A Cloud On The Horizon


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Recently, there has been a lot of discussion at Microsoft around Cloud Computing. Cloud computing, the consumption of technology services over the Internet, has been an industry ‘hot topic’ for some time now. At Microsoft, we believe this is absolutely the future of computing, and we’re all in.

 

In early March, Steve Ballmer gave a presentation on our strategy for cloud computing. He made it very clear the cloud computing will completely reshape the IT industry as a whole, and that Microsoft will be making some big changes in order to take advantage of this fantastic opportunity. As a Microsoft partner, I would encourage you to read/ watch/ learn all that you can on our cloud computing strategy, as it provides so much opportunity for partners if you’re flexible and willing to adapt to this change.

 

What is ‘Cloud Computing’?

The term ‘cloud computing’ has been around for a little while, but it can be confusing (especially for customers). In my opinion, the easiest way to explain it is to use the analogy of the electricity grid. The National Grid has an infrastructure which allows it to produce and distribute electricity. As a consumer, I pay to consume this service (in general, I pay for the amount I use, or I pay a set monthly fee). I don’t need to worry about who manages the electricity, or how it’s created – all I need to know is when I want to use some electricity, it’s available to me. Cloud computing works in a similar fashion – a company such as Microsoft has the infrastructure (in this case, a datacentre) to provide customers with computing services delivered over the Internet. Customers don’t need to install/ manage/ secure/ maintain hardware or software – they can simply consume the software when and how they wish. Cloud computing services have been around for a while (think Hotmail, XBOX Live service etc) – they now have a brand.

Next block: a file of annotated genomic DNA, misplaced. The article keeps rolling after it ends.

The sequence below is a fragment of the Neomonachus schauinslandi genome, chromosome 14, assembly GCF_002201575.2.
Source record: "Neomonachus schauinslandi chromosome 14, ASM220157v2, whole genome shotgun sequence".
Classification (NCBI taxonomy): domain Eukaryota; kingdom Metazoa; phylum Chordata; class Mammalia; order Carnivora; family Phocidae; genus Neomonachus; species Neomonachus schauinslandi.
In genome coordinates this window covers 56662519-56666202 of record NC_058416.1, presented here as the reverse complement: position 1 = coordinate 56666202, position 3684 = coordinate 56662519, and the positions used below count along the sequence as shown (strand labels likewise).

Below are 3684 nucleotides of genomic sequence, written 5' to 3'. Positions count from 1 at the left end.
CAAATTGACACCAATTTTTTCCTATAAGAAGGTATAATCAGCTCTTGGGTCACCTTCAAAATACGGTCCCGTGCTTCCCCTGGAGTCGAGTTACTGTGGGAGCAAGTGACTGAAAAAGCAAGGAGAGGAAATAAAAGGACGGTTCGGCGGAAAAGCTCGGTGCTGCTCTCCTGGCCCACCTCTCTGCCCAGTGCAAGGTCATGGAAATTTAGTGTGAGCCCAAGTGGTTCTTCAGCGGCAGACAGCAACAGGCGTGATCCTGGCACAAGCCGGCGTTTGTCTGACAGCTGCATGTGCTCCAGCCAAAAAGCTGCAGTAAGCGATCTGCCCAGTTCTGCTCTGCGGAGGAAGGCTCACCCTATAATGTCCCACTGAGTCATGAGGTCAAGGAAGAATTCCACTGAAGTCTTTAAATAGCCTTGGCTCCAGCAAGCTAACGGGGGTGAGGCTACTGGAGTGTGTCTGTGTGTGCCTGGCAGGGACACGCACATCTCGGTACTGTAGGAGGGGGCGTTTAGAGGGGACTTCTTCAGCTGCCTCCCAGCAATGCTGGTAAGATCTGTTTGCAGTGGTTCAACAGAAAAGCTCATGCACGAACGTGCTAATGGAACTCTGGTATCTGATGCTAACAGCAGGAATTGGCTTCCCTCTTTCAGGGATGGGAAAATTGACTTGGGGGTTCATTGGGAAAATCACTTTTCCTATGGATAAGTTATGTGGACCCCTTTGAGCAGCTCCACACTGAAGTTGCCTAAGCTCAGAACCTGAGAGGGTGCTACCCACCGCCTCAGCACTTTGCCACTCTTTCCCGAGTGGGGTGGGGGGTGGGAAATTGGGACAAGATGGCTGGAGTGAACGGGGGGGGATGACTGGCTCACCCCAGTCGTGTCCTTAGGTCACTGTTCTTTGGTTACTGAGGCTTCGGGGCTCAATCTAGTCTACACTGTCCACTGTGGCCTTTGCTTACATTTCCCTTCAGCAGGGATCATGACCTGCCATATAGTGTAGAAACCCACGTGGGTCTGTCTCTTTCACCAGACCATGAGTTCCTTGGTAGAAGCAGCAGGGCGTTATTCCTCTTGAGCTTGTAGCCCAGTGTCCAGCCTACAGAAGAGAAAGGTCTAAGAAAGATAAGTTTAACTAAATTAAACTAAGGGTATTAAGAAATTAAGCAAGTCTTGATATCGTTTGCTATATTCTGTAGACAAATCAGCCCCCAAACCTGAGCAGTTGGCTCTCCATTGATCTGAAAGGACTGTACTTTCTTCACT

Revolution

We really believe cloud computing is the new revolution in the IT industry. Cloud computing provides so many benefits to customers, including:

- Paying for what is used

- More predictable and in most cases lower costs

- A shift from Capex to Opex

- No patching or maintenance required

- Faster deployment of the latest technologies

- Robust, multi-layered security

- Financially backed SLA

- Anywhere access for users

 

We’re not the only ones who believe cloud computing will be huge – Gartner predict that by 2012, 80% of Fortune 1000 companies will use some form of cloud computing service, and 20% of  businesses will own no IT assets.

 

Now is the time to talk to your customers about the value of the cloud, and to think about how cloud services will affect your business. My next post will discuss the benefits of the cloud for partners.

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We’re all in… are you?

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